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You Can Fund Your Children’s College Education and Retirement Simultaneously – Here’s How

Written By Editor on 7/7/23 | 7/7/23

Many parents face the challenge of saving for their children’s college education while also building a nest egg for retirement. Funding both priorities simultaneously can feel like a juggling act – and the stress can intensify as high school graduation and retirement dates draw nearer, particularly if you’re coming up short on your savings goals.

As your time horizon narrows, which should come first – funding your kid’s tuition or your own retirement? The answer depends on your situation, but here are some factors to keep in mind:

Prioritize college bills or retirement?

In most cases, saving for retirement should take priority over saving for your child’s higher education. To understand why, consider the following: 

  • You may not get to choose your retirement date.  Becoming injured or disabled, needing to care for an aging parent or being laid off from your job are just a few scenarios that could unexpectedly accelerate your retirement date, leaving you with less time to save than you were counting on.

  • You don’t want to run out of money in retirement. As a college student, your child may have access to scholarships, grants, loans or other financial aid to help pay the bills. The same isn’t true for your retirement. If your nest egg comes up short, you may need to work longer, reduce your living expenses (or perhaps both) to make ends meet.

While it’s imperative to focus on your own financial security in retirement, funding higher education is still an important goal for many parents. The key is striking the right balance between saving for both goals. Consider the following tips as a starting point: 

  1. Paying for college doesn’t have to be all-or-nothing. Many parents choose to pay a percentage of the total bill, cover certain expenses (e.g., tuition, technology fees or room and board), pay for a set number of years, or contribute as much as they are able to save by the first day of school instead of funding the full cost. Revising your college savings goal in one of these ways could allow you to direct more money to retirement.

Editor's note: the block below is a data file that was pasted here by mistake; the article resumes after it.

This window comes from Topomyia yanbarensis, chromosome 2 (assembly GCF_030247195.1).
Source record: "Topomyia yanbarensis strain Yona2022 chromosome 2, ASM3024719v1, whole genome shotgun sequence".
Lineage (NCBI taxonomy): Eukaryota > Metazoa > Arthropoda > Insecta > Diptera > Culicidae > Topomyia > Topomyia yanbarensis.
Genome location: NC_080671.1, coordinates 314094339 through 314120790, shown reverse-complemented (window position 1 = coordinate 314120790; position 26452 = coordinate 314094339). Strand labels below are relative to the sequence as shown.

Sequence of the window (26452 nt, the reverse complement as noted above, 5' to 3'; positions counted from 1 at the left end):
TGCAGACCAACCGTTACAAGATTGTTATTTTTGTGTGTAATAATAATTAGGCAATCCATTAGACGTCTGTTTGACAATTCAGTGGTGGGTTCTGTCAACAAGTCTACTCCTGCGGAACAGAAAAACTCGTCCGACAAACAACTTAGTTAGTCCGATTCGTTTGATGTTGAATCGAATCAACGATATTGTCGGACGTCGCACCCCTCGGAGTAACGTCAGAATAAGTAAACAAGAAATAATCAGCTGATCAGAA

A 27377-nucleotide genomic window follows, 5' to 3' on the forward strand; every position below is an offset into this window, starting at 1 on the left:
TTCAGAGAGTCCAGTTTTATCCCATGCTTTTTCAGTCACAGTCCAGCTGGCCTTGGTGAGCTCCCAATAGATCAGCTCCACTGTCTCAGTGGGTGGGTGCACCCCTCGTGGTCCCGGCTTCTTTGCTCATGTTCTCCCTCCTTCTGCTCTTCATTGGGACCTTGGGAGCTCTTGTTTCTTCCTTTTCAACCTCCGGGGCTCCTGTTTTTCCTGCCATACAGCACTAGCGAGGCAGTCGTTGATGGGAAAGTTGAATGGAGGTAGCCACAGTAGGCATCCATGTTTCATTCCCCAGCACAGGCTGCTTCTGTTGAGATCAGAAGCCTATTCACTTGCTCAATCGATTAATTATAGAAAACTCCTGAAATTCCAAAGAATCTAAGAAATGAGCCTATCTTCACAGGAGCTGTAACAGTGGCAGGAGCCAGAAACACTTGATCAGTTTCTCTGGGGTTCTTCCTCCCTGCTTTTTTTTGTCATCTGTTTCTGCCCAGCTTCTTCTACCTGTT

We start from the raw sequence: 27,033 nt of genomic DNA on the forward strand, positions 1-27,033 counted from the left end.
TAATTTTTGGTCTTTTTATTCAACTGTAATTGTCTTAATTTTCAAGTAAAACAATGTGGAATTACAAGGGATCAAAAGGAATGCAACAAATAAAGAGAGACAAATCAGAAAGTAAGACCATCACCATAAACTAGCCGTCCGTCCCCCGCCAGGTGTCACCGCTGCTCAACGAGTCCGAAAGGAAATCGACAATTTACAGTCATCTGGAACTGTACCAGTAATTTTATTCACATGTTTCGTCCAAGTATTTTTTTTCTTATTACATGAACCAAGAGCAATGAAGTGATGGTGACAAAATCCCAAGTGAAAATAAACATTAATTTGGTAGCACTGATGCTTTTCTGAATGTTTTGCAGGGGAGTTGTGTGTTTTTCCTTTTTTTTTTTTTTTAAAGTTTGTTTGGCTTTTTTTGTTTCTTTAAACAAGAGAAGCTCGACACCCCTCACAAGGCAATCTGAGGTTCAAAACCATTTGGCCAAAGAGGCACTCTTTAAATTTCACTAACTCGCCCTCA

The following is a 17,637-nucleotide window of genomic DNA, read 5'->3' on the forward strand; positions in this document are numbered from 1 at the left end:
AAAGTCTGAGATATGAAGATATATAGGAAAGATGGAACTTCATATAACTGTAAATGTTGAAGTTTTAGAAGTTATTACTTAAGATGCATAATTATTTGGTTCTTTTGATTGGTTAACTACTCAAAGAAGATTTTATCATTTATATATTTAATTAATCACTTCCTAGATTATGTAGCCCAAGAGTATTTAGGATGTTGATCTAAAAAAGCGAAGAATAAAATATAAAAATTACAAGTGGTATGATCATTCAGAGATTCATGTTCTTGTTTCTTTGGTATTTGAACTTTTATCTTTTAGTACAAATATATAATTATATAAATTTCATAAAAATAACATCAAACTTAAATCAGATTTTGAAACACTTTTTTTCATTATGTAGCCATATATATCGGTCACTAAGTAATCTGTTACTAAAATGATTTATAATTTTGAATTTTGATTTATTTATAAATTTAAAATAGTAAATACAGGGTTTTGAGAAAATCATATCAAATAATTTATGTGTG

2. If your child has sights on graduate school, decide whether you will contribute to those bills, too. This decision is particularly important if your child needs a graduate degree before entering their field of choice. If you intend to provide financial support, calculate how much the total cost will be so you have a clear savings target in mind. 

  3. Discuss your intentions with your child. No matter how much you plan to contribute (or not), talk to your child about your financial commitment so they know what to expect. Discuss what your contribution will look like at their preferred colleges. For example, if you agree to pay a set amount, perhaps this money will fully cover community college or a substantial amount at a state school, but it may leave a larger portion of the bill outstanding at a private college. Breaking down the costs for your child can help them make an informed decision about how much student debt (or scholarships, grants, etc.) are needed to cover the bill. 

No matter your financial situation, know that it is possible to make meaningful progress toward both goals, particularly if you are intentional about how to allocate your savings. Consult a financial advisor and tax professional if you want help setting specific savings goals and understanding the various investing options available to you.


Michael D. Lanuto, CRPC®, AWMA® is a Financial Advisor with S.M. Miller & Associates, a private wealth advisory practice of Ameriprise Financial Services, LLC. in Albany, NY.  He specializes in fee-based financial planning and asset management strategies and has been in practice for 7 years. To contact him: 518-949-2039; 4 Atrium Drive, Ste 200, Albany, NY, 12205;; 

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